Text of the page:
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Australian PM denies part in Iraq wheat deals

Howard denied his Govt's involvement in paying bribes to Saddam Hussein to sell Australian wheat to Iraq during the oil-for-food programme.

india Updated: Jan 30, 2006 13:20 IST
Indo-Asian News Service
Indo-Asian News Service

Prime Minister John Howard on Monday denied his government's involvement in paying bribes to Saddam Hussein to sell Australian wheat to Iraq during the oil-for-food programme.

Howard told local radio that officials in Canberra didn't know the Australian Wheat Board (AWB) was paying bribes to the former Iraqi president to make sales under the United Nations corruption-ridden programme.

"We were in no way involved with the payment of bribes. We didn't condone them, we didn't have knowledge of them, but we did work closely with AWB," he said.

The prime minister said letters exchanged between the government and Australia's monopoly wheat exporter didn't prove that the government was party to corrupt contracts.

"I had no reason to believe that AWB Ltd wasn't just going all-out to preserve Australia's wheat sales to Iraq," Howard said.

"I would have been failing in my job as prime minister if I hadn't done everything I could to maintain and protect the wheat market because it was one of our best."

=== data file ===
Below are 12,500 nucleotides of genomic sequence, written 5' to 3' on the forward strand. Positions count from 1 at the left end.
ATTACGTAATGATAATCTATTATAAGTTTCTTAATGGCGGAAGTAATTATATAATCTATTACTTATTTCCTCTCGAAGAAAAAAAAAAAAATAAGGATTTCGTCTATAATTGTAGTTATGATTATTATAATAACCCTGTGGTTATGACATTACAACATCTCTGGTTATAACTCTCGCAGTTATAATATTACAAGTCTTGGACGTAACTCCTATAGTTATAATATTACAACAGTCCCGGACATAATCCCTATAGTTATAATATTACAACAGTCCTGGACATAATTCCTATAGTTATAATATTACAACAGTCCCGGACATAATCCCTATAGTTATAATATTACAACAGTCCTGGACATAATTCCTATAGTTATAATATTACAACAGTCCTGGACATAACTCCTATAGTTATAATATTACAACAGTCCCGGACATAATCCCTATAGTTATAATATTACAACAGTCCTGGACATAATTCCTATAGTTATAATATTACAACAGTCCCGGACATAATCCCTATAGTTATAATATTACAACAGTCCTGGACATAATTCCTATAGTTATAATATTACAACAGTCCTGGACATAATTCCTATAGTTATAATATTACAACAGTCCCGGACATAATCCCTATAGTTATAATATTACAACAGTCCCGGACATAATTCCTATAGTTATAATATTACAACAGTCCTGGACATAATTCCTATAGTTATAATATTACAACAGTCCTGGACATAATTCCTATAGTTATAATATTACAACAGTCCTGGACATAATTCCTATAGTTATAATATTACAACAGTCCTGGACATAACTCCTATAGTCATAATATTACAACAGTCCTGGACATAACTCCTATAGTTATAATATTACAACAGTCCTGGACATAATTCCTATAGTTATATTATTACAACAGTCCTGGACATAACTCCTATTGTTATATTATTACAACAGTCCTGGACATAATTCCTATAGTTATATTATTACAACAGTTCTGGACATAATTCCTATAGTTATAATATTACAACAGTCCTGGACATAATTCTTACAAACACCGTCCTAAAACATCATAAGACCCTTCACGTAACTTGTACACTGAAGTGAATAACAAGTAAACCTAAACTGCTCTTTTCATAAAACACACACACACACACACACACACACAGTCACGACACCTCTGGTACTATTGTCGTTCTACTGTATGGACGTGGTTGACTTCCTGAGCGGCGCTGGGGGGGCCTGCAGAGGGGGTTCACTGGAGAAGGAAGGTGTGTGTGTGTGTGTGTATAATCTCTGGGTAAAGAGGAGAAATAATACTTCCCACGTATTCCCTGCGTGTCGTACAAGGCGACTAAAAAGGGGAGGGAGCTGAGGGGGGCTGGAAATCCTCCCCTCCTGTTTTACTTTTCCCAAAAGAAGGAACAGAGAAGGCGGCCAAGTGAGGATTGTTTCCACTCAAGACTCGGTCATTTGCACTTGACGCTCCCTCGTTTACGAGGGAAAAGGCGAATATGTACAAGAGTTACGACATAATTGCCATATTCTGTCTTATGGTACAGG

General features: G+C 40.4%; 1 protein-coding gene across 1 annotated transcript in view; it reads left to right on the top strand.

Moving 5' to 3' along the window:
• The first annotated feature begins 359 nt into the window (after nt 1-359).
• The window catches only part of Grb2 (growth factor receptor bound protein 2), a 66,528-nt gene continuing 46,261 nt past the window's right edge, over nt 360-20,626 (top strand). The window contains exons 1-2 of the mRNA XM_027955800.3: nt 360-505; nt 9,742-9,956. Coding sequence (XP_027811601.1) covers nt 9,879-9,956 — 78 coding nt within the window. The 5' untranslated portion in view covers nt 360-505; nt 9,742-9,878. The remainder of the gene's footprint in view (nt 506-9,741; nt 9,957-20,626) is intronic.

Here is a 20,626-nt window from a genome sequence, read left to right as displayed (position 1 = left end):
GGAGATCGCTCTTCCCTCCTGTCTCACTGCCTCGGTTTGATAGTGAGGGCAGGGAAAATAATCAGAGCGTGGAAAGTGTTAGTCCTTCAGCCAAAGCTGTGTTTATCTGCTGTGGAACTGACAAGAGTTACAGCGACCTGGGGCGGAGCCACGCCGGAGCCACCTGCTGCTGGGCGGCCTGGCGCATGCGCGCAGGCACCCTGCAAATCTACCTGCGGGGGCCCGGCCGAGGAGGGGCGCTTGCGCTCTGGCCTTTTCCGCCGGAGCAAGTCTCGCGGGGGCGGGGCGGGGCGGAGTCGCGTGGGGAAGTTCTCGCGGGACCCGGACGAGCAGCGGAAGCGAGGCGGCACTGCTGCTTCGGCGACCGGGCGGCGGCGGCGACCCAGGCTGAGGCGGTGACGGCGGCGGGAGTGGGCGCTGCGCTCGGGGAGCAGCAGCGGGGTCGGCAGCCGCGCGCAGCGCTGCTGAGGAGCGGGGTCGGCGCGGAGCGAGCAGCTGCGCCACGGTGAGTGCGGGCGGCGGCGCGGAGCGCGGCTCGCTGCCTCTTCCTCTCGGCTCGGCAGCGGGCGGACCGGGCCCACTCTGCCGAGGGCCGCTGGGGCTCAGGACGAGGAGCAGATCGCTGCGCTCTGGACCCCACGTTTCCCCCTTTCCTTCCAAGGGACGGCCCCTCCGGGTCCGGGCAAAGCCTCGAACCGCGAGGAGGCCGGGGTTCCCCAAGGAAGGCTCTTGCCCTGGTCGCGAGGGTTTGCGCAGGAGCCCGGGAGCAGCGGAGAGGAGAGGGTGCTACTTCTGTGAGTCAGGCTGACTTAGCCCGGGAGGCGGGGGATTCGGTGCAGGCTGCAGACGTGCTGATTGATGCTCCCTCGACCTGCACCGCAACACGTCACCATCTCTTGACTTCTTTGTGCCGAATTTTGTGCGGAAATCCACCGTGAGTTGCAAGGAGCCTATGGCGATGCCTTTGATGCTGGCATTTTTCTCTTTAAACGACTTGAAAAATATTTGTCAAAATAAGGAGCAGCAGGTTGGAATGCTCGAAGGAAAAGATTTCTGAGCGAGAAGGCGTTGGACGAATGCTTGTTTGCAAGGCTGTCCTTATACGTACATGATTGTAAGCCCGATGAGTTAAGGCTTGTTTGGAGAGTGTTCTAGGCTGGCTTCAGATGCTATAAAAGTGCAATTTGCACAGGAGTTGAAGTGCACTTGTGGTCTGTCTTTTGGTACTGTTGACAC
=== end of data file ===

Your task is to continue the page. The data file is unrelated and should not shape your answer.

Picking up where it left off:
Howard was responding to claims by the Labor Party's Kevin Rudd, the opposition's foreign affairs spokesman, that the government was in league with the board in deceiving the United Nations and funnelling money to the former Iraqi dictator.

"These letters demonstrate at the highest levels of the Howard government is that there was a pattern of systematic briefing, contact and engagement with ministers, their advisers and officials throughout this period," Rudd alleged.

The board's chief executive, Andrew Lindberg, has admitted to making illicit payments to a Jordanian front company that were channelled to Saddam.

The admission was made in evidence to a judicial inquiry set up by the Australian government to investigate almost 300 million Australian dollars ($222 million) in kickbacks paid to Saddam to protect the board's share of the Iraqi wheat market.

The inquiry has been told that in 2002 Lindberg and fellow board staff visited Iraq in company with Australian diplomats.

In Baghdad, Lindberg agreed to pay $2 million in bribes that were to be paid through an inflated wheat contract, the inquiry was told.

Investigators looking into the oil-for-food programme said the board was among more than 2,000 firms accused of paying about $1.8 billion in kickbacks to Saddam.

The oil-for-food programme was a $67-billion, UN-administered scheme from 1996 to 2003 that allowed Iraq to sell its oil, despite international sanctions, if it used the revenues to buy humanitarian goods for its people.

First Published: Jan 30, 2006 13:20 IST